epilepsy awareness month



National Epilepsy Awareness Month in November is an annual event to educate people about the causes and symptoms of epilepsy. One in 26 people will be diagnosed with epilepsy at some point in their life. Epilepsy is one of the least known neurological disorders, but it is the fourth most common. This month, many organizations come together to provide information on epilepsy prevention, treatment, research and resources.
Unfortunately, epilepsy has a long history of misunderstanding and stigma.Evidence of people suffering from epilepsy in ancient history attributed it to being possessed by spirits or demons. In fact, Hippocrates, the great Roman physician, avoided the idea that it was a supernatural phenomenon, believing that it originated in the brain, had hereditary aspects, and that its appearance in childhood also dictated how it affected the rest of the child body. the life of the individual.
Unfortunately, Hippocrates was not believed until well into the 17th century, when the notion that it was not demonic or spiritual possession finally faded. However, the stigma attached to it persists to this day. One of the goals of National Epilepsy Awareness Month is to shed the disease from its historical and false reputation.Many countries still believe it to be a sign of spirit possession, and until 1980 people with epilepsy were not allowed to marry
in the United States.
Helping you and your child overcome a diagnosis of epilepsy starts with the right care team.

patients with epilepsy faced unique challenges during the COVID-19 pandemic. There is an increased need for emergency medication to avoid emergency admissions. We've also seen patients with new-onset seizures who have also tested positive for COVID-19.

Throughout the pandemic, our Department of Neurology has remained available to these vulnerable patients, whether through in-person appointments or telemedicine visits.Boston Children's Health Physicians were fortunate to have Dr. Steven Wolf and Nurse Patricia McGoldrick welcome to our network of care the
Pediatric Epilepsy Learning Health Care System.The Boston Children's Health Physicians/Maria Fareri Children's Hospital Epilepsy Program is established to help patients in the Hudson Valley area who have limited access to comprehensive epilepsy centers. The epilepsy team consists of Dr. Steven Wolf, Dr. Philip Overby, Dr. Shahid Parvez, Dr.Carrie Muh, Dr. Mike Tobias, Dr. Avi Mohan, nurses Patricia McGoldrick and Cari Martone and Dr. Suzanne Braniecki, neuropsychologist.

Together, the team provides admission to the Epilepsy Monitoring Unit, epilepsy surgeries ranging from placement of vagus nerve stimulators to stereo EEG recordings, laser ablation, placement of sensitive neurostimulators, and resection surgeries.We also have robotic guidance systems and are developing a ketogenic diet program. We are equipped with board-certified EEG technicians and laboratories.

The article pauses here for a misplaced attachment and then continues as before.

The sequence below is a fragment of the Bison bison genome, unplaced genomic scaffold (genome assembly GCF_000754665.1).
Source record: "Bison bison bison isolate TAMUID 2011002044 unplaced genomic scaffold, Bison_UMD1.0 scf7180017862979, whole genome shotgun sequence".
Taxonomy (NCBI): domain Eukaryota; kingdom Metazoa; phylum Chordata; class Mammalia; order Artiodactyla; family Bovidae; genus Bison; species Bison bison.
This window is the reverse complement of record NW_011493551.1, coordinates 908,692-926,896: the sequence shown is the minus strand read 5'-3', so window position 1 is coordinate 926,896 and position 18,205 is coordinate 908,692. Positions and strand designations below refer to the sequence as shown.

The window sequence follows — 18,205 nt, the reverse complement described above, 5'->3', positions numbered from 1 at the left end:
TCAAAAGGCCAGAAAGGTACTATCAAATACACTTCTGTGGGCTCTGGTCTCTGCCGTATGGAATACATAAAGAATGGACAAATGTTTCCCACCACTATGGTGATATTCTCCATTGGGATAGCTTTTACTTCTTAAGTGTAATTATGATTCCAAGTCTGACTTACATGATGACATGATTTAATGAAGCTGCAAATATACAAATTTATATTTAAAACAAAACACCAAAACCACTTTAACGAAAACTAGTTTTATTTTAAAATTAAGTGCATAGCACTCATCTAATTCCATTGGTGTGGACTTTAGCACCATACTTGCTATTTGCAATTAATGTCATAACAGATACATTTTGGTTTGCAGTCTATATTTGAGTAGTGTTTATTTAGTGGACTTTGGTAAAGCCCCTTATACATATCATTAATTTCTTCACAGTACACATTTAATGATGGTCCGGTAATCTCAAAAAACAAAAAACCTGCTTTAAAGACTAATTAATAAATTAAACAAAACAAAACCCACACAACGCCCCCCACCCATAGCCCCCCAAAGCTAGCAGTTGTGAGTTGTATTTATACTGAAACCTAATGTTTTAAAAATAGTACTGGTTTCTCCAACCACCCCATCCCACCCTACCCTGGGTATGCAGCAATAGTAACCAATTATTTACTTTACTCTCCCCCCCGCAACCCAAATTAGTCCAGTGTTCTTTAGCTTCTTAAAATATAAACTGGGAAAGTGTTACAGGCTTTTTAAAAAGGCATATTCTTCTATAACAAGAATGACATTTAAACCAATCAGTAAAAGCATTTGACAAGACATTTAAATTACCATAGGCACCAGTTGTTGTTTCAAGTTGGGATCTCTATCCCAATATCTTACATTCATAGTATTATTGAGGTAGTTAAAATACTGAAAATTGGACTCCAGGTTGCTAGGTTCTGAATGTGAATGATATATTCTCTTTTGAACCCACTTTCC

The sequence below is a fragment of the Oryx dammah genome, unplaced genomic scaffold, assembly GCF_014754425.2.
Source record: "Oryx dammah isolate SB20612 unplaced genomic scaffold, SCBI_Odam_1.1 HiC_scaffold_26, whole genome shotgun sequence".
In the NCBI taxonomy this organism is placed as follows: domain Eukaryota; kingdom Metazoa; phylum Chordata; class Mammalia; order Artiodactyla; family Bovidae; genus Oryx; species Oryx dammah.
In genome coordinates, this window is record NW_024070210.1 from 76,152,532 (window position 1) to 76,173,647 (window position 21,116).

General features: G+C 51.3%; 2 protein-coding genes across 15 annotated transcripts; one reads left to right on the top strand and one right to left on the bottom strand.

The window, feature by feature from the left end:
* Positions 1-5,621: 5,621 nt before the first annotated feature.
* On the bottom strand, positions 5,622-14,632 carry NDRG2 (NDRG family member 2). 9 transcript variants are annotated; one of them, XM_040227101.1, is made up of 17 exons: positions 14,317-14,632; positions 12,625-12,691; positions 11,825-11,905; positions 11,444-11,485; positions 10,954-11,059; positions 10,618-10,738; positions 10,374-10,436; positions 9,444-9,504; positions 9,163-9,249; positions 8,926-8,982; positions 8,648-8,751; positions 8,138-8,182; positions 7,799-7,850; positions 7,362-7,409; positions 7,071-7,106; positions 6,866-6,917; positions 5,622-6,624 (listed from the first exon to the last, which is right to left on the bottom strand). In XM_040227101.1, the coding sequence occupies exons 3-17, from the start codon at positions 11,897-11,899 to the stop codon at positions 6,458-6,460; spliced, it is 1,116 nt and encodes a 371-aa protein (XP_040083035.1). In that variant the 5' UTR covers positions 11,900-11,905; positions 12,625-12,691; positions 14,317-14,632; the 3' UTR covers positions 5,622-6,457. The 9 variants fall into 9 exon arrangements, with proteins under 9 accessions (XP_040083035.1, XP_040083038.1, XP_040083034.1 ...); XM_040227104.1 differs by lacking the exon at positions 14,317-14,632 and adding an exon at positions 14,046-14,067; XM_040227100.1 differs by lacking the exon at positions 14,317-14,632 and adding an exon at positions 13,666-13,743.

Helping Children and Teens with Epilepsy

One of the best things you can do for a child with epilepsy is to take control and get organized. Be your child's advocate. Parents learn the ins and outs of epilepsy while caring for their child, but it's important to keep doctors' names, numbers, and emergency information in separate places.Let family members and babysitters know where they are based. Talk to your friends' school and parents before play dates. Have a seizure action plan.

If you have concerns about your child's health or development, or would like more information about epilepsy medications, diet and epilepsy surgery, contact the BCHP's Pediatric Neurology Unit.

General epilepsy
Epilepsy is a brain disorder that affects people of all ages
A person with epilepsy is prone to spontaneous and recurrent seizures
It is estimated that 65 million people worldwide suffer from epilepsy and 80% of them live in developing countries
About 3% up 3.5% of Australians will develop epilepsy at some point in their lives
While all people with epilepsy experience seizures, not all people who have seizures have epilepsy. Some seizures can occur after acute brain injury (eg, head injury) or toxic or systemic illness (eg, febrile seizures, drug overdose, alcohol withdrawal) and do not tend to recur (unless the underlying cause recurs). ). These are usually considered "single" seizures.
More than 250,000 Australians are currently living with epilepsy.Lifestyle
Epilepsy is more than just seizures. Epilepsy can have significant social and psychological effects, often affecting independence, learning, employment opportunities, relationships, mental health and quality of life
People with epilepsy often face social stigma, discrimination and exclusion. A crucial part of reducing this stigma is raising public and professional awareness.
People with epilepsy can obtain a driver's license if their seizures are controlled with medication or if they meet the conditions and guidelines set by traffic authorities.
Epilepsy is not a mental illness, but people with epilepsy have an increased risk of anxiety and depression.Treatment
With treatment, up to two-thirds of people with epilepsy can be seizure-free
About three-quarters of people in developing countries are not receiving the treatment they need
After 2 to 5 years of successful treatment and no seizures, about 70% of children can have medication and 60% of adults are weaned without subsequent relapse
A small percentage of people may be eligible for epilepsy surgery
More than half of people who undergo surgery are long-term seizure free. Many others have lesser or less severe seizures after surgery.
Other treatment options for people unable to control seizures with medication include
vagus nerve stimulation,
nutritional therapies,
deep brain stimulation.

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